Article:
CDC Press Release: Hypertensive disorders in pregnancy affect 1 in 7 hospital deliveries
Rate increases indicate need for better prevention, recognition, and treatment
Embargoed Until: Thursday, April 28, 2022, 1:00 p.m. ET
Contact: Media Relations
The prevalence of hypertensive disorders in pregnancy (HDP) among delivery hospitalizations increased from about 13% in 2017 to 16% in 2019, affecting at least 1 in 7 delivery hospitalizations during this period, according to a CDC report. About a third of those who died during hospital delivery had a hypertensive disorder of pregnancy documented.
HDP are common and can cause severe complications for pregnant people, such as heart attacks and strokes, and are a leading cause of pregnancy-related death in the United States. It includes both pregnancy-associated hypertension that begins during or after pregnancy, and chronic hypertension that begins before pregnancy and continues during pregnancy.
“There are many strategies that clinicians can use to identify, monitor, and manage people with hypertensive disorders in pregnancy to prevent severe complications and deaths. A great example is home-monitoring of blood pressure during and following pregnancy,” said Janet Wright, M.D., F.A.C.C., director of CDC’s Division of Heart Disease and Stroke Prevention at the National Center for Chronic Disease Prevention and Health Promotion. “At a systems level, intentional programming like Perinatal Quality Collaboratives can improve the quality of care and health outcomes and translate findings into interventions.”
Characteristics associated with increased risk for HDP, such as advanced maternal age, obesity, and diabetes have increased in the U.S. and may explain the increase in HDP prevalence.
Racial and ethnic disparities of HDP among hospital deliveries are stark, with HDP affecting more than 1 in 5 delivery hospitalizations of Black women and about 1 in 6 delivery hospitalizations of American Indian and Alaska Native women. Factors contributing to racial and ethnic inequities in HDP include differences in access to and quality of health care, and higher prevalence of characteristics associated with increased risk like obesity. Racial bias in the U.S. healthcare system can affect HDP care from screening and diagnosis to treatment. Psychosocial stress from experiencing racism has also been found to be associated with chronic hypertension.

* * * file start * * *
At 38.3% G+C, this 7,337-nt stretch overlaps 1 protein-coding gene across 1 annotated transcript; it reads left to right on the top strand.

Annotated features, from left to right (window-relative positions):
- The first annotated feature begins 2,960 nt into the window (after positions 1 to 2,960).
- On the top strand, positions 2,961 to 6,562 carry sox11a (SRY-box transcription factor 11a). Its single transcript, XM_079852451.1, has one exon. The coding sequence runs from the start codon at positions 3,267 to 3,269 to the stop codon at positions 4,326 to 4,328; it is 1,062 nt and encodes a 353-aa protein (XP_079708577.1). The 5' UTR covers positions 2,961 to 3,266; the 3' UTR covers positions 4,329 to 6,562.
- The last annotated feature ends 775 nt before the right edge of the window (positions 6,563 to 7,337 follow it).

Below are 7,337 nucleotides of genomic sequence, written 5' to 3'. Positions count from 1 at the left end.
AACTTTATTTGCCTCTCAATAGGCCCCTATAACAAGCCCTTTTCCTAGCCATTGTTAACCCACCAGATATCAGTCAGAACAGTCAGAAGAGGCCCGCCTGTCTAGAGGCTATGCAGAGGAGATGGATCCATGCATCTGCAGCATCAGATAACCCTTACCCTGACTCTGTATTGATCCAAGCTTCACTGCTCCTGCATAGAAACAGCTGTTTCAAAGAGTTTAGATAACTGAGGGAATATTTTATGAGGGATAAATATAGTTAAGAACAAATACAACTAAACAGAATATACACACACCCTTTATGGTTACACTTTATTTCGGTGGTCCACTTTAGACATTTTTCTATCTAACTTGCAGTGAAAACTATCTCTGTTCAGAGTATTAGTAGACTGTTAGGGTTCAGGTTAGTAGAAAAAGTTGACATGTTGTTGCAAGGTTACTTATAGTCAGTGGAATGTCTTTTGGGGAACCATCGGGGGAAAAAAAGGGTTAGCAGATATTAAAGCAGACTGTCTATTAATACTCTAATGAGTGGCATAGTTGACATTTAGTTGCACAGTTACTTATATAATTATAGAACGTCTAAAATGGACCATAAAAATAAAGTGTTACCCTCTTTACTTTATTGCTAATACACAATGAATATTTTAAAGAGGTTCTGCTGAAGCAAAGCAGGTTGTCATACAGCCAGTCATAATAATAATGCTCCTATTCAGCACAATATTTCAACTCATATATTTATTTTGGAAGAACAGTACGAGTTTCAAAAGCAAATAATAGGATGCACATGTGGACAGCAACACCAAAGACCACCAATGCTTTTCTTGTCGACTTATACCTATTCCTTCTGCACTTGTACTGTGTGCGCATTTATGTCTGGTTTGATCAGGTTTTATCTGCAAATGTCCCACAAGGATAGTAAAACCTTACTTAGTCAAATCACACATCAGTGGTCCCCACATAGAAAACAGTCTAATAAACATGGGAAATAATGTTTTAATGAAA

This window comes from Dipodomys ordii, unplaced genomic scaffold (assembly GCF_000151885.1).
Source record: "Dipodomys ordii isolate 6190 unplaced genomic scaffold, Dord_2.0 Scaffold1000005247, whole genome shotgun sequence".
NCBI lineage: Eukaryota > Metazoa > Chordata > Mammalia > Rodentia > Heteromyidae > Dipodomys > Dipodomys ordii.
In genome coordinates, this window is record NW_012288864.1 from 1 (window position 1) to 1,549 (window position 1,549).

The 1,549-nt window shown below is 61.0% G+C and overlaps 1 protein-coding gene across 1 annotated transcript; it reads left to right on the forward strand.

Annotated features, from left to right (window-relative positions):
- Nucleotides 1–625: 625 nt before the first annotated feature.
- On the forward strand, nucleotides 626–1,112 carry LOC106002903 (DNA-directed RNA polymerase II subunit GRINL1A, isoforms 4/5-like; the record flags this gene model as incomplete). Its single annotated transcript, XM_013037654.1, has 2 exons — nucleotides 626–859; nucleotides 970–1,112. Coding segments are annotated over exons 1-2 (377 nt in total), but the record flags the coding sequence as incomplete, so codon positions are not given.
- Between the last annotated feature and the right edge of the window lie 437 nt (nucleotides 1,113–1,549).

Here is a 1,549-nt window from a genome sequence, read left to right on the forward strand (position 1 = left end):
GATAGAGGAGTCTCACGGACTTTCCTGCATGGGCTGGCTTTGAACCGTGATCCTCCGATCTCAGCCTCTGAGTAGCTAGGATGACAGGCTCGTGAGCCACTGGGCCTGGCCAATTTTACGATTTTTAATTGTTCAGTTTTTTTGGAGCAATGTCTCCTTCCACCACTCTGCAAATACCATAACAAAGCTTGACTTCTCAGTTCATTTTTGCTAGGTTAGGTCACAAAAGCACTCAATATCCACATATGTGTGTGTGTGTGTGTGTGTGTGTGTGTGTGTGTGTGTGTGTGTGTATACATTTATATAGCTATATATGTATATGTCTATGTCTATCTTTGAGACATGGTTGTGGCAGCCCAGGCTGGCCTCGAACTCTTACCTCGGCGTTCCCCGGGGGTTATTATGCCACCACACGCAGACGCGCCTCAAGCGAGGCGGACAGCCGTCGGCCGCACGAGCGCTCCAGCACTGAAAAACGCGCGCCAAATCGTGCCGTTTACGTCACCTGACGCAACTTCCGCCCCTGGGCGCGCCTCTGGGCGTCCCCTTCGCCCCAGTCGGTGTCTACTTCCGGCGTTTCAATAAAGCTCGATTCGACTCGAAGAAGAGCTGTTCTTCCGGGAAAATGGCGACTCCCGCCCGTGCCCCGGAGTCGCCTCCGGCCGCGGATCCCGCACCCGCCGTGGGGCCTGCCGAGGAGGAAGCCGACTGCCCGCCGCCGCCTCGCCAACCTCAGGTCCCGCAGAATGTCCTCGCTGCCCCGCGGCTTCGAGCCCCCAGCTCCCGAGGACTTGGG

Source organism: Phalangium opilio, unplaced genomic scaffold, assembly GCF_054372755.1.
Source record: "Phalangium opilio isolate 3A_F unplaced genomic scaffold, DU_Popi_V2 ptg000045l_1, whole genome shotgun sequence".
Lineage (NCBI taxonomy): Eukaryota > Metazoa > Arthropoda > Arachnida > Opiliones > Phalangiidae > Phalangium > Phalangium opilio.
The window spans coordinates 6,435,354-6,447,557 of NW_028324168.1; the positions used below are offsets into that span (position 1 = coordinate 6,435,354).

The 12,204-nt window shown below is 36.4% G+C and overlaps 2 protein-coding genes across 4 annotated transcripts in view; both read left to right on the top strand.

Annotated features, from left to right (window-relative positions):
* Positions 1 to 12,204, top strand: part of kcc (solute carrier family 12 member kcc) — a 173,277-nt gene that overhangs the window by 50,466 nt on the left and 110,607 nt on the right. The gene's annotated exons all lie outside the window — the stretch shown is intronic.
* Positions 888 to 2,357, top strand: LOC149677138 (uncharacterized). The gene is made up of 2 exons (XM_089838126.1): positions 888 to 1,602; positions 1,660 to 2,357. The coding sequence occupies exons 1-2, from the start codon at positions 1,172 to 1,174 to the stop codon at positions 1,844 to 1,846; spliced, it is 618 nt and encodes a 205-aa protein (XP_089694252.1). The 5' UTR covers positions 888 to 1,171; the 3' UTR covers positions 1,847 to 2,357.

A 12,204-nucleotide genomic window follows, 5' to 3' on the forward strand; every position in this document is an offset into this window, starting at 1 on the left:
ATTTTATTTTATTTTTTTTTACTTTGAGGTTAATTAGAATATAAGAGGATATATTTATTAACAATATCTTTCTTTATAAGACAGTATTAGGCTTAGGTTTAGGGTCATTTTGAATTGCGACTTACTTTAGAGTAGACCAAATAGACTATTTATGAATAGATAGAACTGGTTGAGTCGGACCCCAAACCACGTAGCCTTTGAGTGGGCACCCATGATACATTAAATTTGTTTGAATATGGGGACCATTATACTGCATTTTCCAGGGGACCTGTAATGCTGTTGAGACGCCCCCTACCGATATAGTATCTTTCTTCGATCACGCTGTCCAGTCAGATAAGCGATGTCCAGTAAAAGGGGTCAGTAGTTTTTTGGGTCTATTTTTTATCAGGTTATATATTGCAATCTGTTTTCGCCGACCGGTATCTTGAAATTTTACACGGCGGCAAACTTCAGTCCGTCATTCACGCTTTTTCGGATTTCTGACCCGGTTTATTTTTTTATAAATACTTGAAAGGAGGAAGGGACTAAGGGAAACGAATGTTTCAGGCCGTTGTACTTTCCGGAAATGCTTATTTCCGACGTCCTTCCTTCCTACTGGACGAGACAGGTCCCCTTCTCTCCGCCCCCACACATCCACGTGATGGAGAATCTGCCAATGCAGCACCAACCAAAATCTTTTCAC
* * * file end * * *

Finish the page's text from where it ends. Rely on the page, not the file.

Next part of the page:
“As healthcare professionals, we must recognize the factors that contribute to racial inequities and work individually and collectively to reduce these rates.” said Wanda Barfield, M.D., M.P.H., director of CDC’s Division of Reproductive Health at the National Center for Chronic Disease Prevention and Health Promotion. “Addressing hypertensive disorders in pregnancy is a key strategy in reducing inequities in pregnancy-related mortality.”
The highest prevalence of HDP was among delivery hospitalizations of women over the age of 45 (31%). HDP was also high among people who reside in rural counties (16%), reside in lower income ZIP codes (16%), and delivered in hospitals in the South (16%) or Midwest (15%).
Disparities based on location might be due to differences in the prevalence of characteristics associated with increased risk of HDP, including diet, tobacco use, physical activity patterns, experiencing poverty, or access to care. Strengthening regional networks of health care facilities providing risk-appropriate maternal care through telemedicine and transferring people with high-risk conditions to facilities that can provide specialty services are strategies to reduce these disparities.
Severe complications and deaths from HDP are preventable with equitable implementation of public health and clinical strategies. These include efforts across the life course for preventing HDP; identifying, monitoring, and appropriately treating those with HDP with continuous and coordinated care; increasing awareness of urgent maternal warning signs; and implementing quality improvement initiatives to address severe hypertension.
CDC works 24/7 protecting America’s health, safety and security. Whether disease start at home or abroad, are curable or preventable, chronic or acute, or from human activity or deliberate attack, CDC responds to America’s most pressing health threats. CDC is headquartered in Atlanta and has experts located throughout the United States and the world.